Nuclear.

On Friday, Musk tweeted that limiting the use of this energy source is “insane from a national security standpoint and bad for the environment to shut them down.” Buffett’s Berkshire Hathaway, meanwhile, has long invested in nuclear: its power company PacifiCorp is partnering with Bill Gates’ TerraPower nuclear technology startup to build next-gen nuclear reactors, the first of which is planned for Wyoming. And Buffett and Musk aren’t alone in thinking about nuclear energy: the US, Belgium, France, and other countries have recently said they’d extend the lifespans of their existing nuclear plants. Germany is debating whether to continue running three nuclear plants that had been scheduled to close at the end of the year. Even Japan, which idled nuclear plants after the 2011 Fukushima nuclear disaster, has said it would consider building new nuclear plants and restarting existing ones.

What’s the opportunity here?

To ride the wave of interest in nuclear technology, you could consider investing in the Global X Uranium ETF (URA, expense ratio: 0.69%), which tracks the Solactive Global Uranium and Nuclear Components Index. Cameco (CCJ) is the ETF’s biggest holding: the company mines and extracts uranium. Its second-largest holding is the Sprott Physical Uranium Trust (SRUUF, expense ratio 0.96%), an ETF that buys and holds physical uranium. You could also consider buying the nuclear plant operators in Japan directly. Kansai Electric Power (9503 JP) is one of the largest electricity-generating companies in Japan and would benefit directly from the nuclear reopening.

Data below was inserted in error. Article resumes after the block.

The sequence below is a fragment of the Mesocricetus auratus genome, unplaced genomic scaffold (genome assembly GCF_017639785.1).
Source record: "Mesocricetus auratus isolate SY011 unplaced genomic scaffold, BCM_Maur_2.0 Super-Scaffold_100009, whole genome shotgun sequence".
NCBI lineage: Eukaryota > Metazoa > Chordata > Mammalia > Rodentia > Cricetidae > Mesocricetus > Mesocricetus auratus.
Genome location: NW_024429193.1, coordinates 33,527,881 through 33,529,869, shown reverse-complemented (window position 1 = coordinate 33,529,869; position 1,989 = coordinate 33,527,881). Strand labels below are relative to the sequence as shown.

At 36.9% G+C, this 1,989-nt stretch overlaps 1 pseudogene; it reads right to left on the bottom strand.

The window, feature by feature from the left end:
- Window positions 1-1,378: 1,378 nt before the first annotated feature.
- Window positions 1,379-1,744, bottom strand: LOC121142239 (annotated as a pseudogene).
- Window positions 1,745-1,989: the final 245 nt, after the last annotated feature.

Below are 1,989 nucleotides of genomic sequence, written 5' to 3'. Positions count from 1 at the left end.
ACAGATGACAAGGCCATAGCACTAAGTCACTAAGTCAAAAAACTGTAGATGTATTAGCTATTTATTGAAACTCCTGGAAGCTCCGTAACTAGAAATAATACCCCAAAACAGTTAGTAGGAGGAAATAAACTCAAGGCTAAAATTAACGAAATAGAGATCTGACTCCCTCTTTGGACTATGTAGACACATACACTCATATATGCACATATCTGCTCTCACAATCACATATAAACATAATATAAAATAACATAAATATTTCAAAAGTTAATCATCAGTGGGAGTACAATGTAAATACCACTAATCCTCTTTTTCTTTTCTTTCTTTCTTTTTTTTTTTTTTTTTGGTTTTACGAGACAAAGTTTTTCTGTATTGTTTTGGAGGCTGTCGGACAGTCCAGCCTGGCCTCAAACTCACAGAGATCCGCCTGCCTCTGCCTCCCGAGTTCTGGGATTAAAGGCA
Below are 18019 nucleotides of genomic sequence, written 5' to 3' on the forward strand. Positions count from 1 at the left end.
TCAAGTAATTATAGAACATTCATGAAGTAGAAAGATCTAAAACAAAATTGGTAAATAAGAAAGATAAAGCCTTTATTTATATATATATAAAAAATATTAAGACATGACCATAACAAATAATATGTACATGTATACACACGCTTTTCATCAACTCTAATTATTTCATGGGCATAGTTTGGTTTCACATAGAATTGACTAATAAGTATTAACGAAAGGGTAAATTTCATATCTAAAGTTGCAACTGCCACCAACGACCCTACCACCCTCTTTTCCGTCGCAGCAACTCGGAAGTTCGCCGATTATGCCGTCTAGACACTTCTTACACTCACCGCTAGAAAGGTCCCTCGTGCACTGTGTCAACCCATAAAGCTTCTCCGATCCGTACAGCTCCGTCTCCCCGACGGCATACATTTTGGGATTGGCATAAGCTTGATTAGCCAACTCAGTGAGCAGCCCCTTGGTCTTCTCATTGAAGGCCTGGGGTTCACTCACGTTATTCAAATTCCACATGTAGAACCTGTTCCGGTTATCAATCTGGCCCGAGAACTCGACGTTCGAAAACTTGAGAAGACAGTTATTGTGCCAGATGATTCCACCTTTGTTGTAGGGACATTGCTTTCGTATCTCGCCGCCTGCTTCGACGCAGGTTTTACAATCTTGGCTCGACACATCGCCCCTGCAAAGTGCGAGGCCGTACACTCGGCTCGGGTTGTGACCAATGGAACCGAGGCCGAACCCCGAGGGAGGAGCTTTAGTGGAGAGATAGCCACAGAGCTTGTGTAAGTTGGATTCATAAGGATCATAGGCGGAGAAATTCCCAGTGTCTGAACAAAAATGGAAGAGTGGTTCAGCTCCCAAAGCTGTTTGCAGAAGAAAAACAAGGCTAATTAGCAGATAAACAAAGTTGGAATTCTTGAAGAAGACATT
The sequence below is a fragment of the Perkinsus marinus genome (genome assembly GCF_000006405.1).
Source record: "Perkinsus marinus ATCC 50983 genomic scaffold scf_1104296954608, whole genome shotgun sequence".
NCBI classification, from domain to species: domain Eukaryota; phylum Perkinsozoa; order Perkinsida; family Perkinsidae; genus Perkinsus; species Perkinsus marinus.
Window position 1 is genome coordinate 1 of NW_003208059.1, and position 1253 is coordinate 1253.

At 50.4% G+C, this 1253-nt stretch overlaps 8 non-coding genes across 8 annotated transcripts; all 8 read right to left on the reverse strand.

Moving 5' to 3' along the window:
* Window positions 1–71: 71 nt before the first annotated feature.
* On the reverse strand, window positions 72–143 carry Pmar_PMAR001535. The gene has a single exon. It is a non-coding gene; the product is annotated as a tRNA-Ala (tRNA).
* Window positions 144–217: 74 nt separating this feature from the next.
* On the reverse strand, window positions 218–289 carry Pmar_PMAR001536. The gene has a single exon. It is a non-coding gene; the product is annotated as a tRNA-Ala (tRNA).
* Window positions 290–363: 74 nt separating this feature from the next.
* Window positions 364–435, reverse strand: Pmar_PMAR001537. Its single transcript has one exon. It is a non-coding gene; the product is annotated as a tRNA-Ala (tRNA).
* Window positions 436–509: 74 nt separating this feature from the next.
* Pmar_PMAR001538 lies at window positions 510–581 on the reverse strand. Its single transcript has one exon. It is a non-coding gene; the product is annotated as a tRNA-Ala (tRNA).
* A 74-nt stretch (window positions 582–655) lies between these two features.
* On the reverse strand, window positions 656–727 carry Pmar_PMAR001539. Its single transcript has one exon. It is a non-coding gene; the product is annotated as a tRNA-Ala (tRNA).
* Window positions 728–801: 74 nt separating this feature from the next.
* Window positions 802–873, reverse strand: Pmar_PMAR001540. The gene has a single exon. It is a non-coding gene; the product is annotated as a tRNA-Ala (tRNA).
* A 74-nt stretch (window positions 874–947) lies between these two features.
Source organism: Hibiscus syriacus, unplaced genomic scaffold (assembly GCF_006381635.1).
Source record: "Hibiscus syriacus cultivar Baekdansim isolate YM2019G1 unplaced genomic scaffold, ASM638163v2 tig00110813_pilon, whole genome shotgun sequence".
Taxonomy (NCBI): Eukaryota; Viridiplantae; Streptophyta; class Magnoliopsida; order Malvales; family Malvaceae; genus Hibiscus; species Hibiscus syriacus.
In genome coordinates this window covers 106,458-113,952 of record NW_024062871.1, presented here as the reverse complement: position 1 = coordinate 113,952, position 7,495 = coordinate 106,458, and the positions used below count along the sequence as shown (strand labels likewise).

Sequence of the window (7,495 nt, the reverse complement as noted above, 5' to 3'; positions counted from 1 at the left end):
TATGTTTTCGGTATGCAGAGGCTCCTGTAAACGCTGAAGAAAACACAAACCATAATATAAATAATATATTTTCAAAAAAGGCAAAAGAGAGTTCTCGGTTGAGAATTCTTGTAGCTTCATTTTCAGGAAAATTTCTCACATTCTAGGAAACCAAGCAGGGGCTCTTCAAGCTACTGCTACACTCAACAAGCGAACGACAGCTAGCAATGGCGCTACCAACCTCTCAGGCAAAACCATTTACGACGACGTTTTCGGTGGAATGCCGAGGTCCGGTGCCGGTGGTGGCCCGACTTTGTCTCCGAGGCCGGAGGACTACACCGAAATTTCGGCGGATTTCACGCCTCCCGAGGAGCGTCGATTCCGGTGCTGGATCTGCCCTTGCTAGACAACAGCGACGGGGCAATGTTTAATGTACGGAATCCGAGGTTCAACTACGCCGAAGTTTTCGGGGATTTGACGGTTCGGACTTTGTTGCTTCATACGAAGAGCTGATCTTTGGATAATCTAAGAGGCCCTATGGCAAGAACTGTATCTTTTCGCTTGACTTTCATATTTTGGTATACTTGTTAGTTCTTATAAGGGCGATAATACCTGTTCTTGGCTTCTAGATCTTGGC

While the US economy might narrowly avoid falling into a full recession in the next 12 months, Europe and the UK probably won’t be so lucky as they face a worsening energy crisis. And they won’t be alone: in this era of high inflation and short energy supplies, things are likely to be tough on plenty of economies. And that makes these investments well timed indeed and poised for growth.

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Disclaimer: These articles are provided for information purposes only. Occasionally, an opinion about whether to buy or sell a specific investment may be provided. The content is not intended to be a personal recommendation to buy or sell any financial instrument or product, or to adopt any investment strategy as it is not provided based on an assessment of your investing knowledge and experience, your financial situation or your investment objectives. The value of your investments, and the income derived from them, may go down as well as up. You may not get back all the money that you invest. The investments referred to in this article may not be suitable for all investors, and if in doubt, an investor should seek advice from a qualified investment advisor.